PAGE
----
-Students don't have to worry about creating copies of Google Slides or submitting assignments! When students edit the Google Slides, you will be able to see all of their edits without them doing any extra steps!
-Since you can see all of students work in Google Slides, it's a great way to collect data!

  • Are you doing live instruction? Yes! Most of my students receive live instruction every day from either myself or a paraprofessional (more about how paras are support students below). My live instruction looks different for each student, but it's typically 15-20 per session and is always done in 1:1. We do live instruction through Google Meets (it's what my district requires), I share my screen and we do a variety of activities like: read stories, work on sight words, word work, work on math IEP goals, review work I assigned students that day if they had questions, etc. 
  • Are you doing pre-recorded instruction? Definitely! Pre-recorded videos are great because they allow us to give instruction to students without students being required to sign on at a specific time. The drawback is students can't get immediate feedback, but it's still a great option! I do pre-recorded instruction/ videos for morning meeting, read alouds, breathing activities, and questions of the day. I also record videos using Screencastify (click here for more information & a tutorial) to explain directions to students for their activities. It's a free Google extension and is amazing! I embed the Screencastify videos directly to the Google Slides I send students.
  • How often are you contacting students/ families? How are you contacting students/ families? It depends on the student/ family (sorry, I've said that A LOT in this post :-P ). Most families receive a daily check-in and contact from a teacher in our classroom via phone, Google Meets or text. We aren't always able to get a hold of students and families daily, but we just follow what's in their plan and the district expectations. 
  • Are you paraprofessionals working right now? What are they doing during remote learning? The paras I work with have been amazing during this all! They've really stepped up for our students which is amazing! Each paraprofessional does daily check-ins with 2-3 students. Check-ins are 15 minutes long, are done 1:1 and are held over the phone or Google Meets. Some students get emails or recorded videos for their check-in because that's what they prefer too! Paras are also doing weekly video recordings of them reading books and helping with recording Screencastify videos to explain directions to students.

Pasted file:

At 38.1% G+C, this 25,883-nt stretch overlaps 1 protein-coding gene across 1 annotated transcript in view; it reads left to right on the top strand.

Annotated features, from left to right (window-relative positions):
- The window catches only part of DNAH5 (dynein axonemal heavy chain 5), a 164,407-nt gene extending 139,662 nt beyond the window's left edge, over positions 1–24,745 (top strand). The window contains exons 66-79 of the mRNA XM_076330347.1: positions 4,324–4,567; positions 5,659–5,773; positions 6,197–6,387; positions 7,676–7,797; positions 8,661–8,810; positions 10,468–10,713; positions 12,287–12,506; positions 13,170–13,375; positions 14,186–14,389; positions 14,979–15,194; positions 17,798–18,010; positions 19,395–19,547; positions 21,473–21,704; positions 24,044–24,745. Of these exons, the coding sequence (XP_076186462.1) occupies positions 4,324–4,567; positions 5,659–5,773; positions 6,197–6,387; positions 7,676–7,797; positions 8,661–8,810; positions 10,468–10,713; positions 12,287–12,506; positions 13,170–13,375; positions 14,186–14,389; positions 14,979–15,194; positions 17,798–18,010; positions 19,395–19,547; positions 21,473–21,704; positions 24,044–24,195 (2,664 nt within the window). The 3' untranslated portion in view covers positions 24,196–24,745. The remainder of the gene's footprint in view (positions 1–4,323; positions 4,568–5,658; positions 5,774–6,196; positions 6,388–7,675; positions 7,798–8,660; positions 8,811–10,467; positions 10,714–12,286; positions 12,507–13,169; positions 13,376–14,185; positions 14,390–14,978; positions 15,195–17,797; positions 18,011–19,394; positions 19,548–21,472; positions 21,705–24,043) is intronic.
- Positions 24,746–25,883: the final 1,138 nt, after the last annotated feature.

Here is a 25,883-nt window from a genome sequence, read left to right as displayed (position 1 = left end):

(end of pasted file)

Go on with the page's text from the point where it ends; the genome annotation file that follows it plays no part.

• What are your favorite websites / freebies you're using?
    I've really tried to minimize the number of websites I'm using with students. I didn't want to overwhelm students or families with a ton of different logins and learning to use multiple different platforms.
    For math, we are using HappyNumbers. Teachers can get a free account through the end of the school year. It's awesome because it's differentiated and is SO engaging! This is something I will likely try to get my school to purchase for my students even when remote learning is finished.
    For reading activities, we are using BoomCards. You can also get a free unlimited account through them during the school closures. Boomcard memberships are super cheap (and there's always a basic free option), so this is something I'll continue using when we return to in-person learning! 
Feel free to leave any questions in the comments, send me a DM on social media or email me @ 

I'm not affiliated with Boomcards, HappyNumbers or Google. I have no connection with these companies other than just sharing what has worked for my class!